A regional or national research strategy supporting coastal adaptation can bring substantial benefits to countries exposed to sea-level rise and where research gaps are identified. Melville-Rea et al. proposes such a strategy, with the aim to improve the use of climate and sea-level science in the United Arab Emirates. The strategy considers science and policy coordination, data collection and sharing and funding aspects.

As climate services for coastal adaptation are being developed, people, the institutional frameworks and the environment are changing. Lawrence et al. invite us to rethink how current or projected climate services fit within the evolving decision making, policy and governance contexts. Together with Durand et al., they show that co-production efforts involving scientists, decision makers and communities can enable the transformation of climate services into benefits for society.

The Copernicus services using satellite altimetry monitor global and regional mean sea-level changes with increasing accuracy (Legeais et al.). Early detection of accelerating signals is identified as a potential benefit of this service for adaptation. The wider services of Copernicus cover information on mean and extreme sea level observations and projections, of exposure and vulnerability, notably using digital elevation models and the ground motion service (Melet et al.). In the coming decades, a challenge will be to better connect these authoritative services with the flourishing diversity of activities supporting coastal adaptation on the ground.

We hope that the papers in this Research Topic contribute to the discussion on climate services and indicate the wide range of problems encountered in the development of adaptation strategies to reduce risk caused by sea-level rise.

Author Contributions

GC, RN, RW, MS and JL contributed to the ideas development and writing. All authors contributed to the article and approved the submitted version.


GC, RN, RW were supported by PROTECT. This project has received funding from the European Union’s Horizon 2020 research and innovation programme under grant agreement No 869304, PROTECT contribution number 37.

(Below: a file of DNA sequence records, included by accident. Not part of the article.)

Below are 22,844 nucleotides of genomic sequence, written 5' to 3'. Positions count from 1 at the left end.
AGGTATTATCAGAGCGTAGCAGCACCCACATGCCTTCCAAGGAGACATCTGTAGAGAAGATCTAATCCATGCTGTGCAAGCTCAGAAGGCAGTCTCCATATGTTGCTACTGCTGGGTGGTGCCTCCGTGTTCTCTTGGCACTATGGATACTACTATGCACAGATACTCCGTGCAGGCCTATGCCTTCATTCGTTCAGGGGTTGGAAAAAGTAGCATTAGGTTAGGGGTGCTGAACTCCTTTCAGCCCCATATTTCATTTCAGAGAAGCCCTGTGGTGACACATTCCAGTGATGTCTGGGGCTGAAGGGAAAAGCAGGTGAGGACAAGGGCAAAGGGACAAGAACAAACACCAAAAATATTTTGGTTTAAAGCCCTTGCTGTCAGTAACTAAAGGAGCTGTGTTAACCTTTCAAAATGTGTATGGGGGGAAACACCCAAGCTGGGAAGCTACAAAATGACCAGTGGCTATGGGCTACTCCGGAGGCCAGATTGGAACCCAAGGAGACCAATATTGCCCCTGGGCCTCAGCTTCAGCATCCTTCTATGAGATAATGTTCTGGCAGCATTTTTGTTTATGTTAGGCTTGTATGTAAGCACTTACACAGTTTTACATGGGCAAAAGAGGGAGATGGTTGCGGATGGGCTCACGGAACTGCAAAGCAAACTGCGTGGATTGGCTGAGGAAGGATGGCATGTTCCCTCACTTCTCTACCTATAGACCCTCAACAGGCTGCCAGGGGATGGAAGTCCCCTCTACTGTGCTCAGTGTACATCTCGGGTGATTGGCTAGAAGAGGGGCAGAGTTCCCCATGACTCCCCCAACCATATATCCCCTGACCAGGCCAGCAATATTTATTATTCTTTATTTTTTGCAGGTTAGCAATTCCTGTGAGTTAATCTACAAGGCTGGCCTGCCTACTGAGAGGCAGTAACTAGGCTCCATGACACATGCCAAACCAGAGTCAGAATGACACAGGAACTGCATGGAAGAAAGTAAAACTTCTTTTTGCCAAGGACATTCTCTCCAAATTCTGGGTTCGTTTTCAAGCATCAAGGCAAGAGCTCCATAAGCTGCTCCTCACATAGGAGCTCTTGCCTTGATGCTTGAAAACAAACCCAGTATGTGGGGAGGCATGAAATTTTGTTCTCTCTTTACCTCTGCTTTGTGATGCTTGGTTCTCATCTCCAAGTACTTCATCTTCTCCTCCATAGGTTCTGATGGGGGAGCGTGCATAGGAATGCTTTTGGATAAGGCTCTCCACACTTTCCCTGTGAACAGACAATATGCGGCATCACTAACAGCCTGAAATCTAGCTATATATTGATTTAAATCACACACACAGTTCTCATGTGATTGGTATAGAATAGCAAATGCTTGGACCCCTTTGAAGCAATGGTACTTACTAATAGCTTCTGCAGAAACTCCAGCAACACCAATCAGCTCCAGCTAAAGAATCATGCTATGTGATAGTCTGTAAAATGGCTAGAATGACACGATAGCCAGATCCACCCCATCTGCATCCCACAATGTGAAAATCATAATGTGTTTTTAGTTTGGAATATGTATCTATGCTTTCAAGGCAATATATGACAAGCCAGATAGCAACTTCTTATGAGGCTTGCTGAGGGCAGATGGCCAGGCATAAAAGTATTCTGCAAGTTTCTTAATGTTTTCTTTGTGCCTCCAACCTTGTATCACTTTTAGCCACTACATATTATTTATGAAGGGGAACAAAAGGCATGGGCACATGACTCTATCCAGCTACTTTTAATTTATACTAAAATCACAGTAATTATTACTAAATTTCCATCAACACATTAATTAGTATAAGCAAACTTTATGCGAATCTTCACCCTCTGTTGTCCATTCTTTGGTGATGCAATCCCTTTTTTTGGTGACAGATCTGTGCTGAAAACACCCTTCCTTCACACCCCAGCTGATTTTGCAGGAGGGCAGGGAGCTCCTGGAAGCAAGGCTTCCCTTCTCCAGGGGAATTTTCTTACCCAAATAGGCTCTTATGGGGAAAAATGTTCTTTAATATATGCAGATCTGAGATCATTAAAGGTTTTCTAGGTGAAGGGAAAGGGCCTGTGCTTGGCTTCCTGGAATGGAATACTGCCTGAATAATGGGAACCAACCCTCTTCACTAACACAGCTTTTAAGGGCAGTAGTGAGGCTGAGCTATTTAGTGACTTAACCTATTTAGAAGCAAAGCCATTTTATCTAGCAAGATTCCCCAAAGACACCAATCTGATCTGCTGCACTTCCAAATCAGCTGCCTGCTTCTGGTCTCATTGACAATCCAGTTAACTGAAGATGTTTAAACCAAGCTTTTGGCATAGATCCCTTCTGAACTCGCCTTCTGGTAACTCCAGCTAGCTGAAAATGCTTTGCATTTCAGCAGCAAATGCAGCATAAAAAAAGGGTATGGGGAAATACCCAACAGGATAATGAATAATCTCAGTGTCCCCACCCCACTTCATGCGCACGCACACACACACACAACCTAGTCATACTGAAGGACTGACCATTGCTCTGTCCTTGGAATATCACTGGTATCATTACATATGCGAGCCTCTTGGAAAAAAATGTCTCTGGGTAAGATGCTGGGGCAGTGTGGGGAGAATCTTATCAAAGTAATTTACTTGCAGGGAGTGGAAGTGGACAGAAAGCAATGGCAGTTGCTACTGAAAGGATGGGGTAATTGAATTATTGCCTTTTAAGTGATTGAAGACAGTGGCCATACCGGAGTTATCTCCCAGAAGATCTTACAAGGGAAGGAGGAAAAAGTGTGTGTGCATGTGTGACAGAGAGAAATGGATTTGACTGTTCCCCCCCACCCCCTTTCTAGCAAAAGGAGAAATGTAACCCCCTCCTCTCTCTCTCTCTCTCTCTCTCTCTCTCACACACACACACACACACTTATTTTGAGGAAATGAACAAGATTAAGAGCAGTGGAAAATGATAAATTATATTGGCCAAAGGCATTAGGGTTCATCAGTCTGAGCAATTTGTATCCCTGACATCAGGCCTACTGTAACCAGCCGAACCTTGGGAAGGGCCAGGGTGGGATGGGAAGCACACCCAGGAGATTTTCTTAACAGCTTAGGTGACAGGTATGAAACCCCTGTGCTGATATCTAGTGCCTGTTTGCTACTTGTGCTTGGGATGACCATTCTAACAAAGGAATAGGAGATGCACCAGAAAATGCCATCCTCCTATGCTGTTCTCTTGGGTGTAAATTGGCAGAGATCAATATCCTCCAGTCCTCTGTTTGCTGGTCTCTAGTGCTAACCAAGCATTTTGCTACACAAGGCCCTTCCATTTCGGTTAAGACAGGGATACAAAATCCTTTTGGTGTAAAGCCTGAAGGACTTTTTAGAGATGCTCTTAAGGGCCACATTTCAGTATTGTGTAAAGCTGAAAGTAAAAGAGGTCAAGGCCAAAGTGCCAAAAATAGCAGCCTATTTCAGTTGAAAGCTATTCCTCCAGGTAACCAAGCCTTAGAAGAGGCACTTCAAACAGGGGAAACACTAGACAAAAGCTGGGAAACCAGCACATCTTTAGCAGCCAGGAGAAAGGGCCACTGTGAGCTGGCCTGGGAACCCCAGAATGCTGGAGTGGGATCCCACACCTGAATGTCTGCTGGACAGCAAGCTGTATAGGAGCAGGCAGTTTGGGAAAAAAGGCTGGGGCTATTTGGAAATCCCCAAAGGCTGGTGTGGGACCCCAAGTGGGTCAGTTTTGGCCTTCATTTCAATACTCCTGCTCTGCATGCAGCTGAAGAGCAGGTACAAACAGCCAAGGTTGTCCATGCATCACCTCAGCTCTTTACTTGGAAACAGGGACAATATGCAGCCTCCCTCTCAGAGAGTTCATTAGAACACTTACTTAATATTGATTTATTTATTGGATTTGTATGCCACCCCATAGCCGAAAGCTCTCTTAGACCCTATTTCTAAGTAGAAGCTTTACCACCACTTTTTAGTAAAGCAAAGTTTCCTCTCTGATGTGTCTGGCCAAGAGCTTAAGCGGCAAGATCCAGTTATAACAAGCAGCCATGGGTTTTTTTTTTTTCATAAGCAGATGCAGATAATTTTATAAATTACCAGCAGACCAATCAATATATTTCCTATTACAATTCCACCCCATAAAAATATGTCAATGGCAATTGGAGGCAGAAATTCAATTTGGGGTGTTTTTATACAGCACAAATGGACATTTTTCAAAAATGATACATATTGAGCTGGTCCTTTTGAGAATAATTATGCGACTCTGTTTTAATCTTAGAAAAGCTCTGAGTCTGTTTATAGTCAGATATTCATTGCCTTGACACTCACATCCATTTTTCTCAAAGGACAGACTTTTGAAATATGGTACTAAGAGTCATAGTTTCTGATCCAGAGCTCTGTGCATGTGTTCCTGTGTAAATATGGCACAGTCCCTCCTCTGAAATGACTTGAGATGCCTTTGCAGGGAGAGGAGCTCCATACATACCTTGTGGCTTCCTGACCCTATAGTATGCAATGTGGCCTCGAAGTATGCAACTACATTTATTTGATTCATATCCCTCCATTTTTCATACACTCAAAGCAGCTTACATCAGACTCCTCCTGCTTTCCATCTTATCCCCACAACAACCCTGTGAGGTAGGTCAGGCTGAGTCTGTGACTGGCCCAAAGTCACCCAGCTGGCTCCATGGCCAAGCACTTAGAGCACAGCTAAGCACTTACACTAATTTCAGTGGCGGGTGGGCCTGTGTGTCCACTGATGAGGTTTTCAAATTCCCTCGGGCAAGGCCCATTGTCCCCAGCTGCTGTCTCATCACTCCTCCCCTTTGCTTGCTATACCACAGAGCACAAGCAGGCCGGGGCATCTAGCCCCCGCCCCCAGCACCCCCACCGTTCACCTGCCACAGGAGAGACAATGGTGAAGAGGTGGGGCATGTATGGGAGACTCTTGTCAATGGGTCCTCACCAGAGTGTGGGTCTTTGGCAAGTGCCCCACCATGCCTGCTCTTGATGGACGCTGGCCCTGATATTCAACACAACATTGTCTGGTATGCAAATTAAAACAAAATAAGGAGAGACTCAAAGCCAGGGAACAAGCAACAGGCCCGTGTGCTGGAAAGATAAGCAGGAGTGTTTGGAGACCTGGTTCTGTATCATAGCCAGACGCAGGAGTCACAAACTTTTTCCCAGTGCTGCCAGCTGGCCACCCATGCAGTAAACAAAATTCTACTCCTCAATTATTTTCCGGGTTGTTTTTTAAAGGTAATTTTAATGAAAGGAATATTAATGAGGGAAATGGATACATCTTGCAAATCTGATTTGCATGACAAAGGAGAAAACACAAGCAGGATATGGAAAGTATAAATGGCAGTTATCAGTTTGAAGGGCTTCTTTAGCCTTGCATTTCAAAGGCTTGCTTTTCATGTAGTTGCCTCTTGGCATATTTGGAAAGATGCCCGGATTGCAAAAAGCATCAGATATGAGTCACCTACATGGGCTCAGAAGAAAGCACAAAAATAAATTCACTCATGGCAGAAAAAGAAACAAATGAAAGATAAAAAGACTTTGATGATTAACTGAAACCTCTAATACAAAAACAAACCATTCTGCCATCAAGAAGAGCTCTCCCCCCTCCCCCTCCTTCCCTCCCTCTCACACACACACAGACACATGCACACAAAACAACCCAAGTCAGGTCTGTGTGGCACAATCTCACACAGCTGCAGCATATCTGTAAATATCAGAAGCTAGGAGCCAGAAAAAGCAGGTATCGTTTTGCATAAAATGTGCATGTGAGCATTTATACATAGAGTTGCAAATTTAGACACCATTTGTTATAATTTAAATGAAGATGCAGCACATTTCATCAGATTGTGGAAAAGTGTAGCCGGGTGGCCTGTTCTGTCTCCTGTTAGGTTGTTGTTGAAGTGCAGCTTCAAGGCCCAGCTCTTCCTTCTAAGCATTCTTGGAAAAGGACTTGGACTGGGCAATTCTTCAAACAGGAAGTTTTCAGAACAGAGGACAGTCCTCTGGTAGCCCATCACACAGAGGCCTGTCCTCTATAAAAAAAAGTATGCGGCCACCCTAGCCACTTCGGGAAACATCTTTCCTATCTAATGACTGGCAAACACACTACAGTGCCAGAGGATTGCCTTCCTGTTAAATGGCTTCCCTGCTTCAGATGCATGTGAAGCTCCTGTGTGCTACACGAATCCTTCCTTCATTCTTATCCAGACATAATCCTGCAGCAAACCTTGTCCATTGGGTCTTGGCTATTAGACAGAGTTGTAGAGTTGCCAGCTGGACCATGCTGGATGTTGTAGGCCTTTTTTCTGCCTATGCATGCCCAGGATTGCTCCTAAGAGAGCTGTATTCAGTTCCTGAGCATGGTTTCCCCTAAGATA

Conflict of Interest

The authors declare that the research was conducted in the absence of any commercial or financial relationships that could be construed as a potential conflict of interest.

Publisher’s Note

All claims expressed in this article are solely those of the authors and do not necessarily represent those of their affiliated organizations, or those of the publisher, the editors and the reviewers. Any product that may be evaluated in this article, or claim that may be made by its manufacturer, is not guaranteed or endorsed by the publisher.


We thank Ricardo Briganti, Juan Jose Munoz-Perez, João Canning-Clode and Ivica Vilibic for editing papers involving editors of this Research Topic. We thank the WRCP Grand Challenge on Regional Sea level and Coastal Impacts, Clivar and BRGM for organizing the workshop and US-Clivar, UNESCO/IOC for sponsorship.


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Keywords: climate change, sea-level rise (SLR), adaptation, climate services, coastal risks

Citation: Le Cozannet G, Nicholls RJ, van de Wal R, Sparrow MD, Li J and Billy J (2022) Editorial: Climate Services for Adaptation to Sea-Level Rise. Front. Mar. Sci. 9:943079. doi: 10.3389/fmars.2022.943079

Received: 13 May 2022; Accepted: 23 May 2022;
Published: 09 June 2022.

Edited and reviewed by:

Marta Marcos, University of the Balearic Islands, Spain

Copyright © 2022 Le Cozannet, Nicholls, van de Wal, Sparrow, Li and Billy. This is an open-access article distributed under the terms of the Creative Commons Attribution License (CC BY). The use, distribution or reproduction in other forums is permitted, provided the original author(s) and the copyright owner(s) are credited and that the original publication in this journal is cited, in accordance with accepted academic practice. No use, distribution or reproduction is permitted which does not comply with these terms.

*Correspondence: Gonéri Le Cozannet,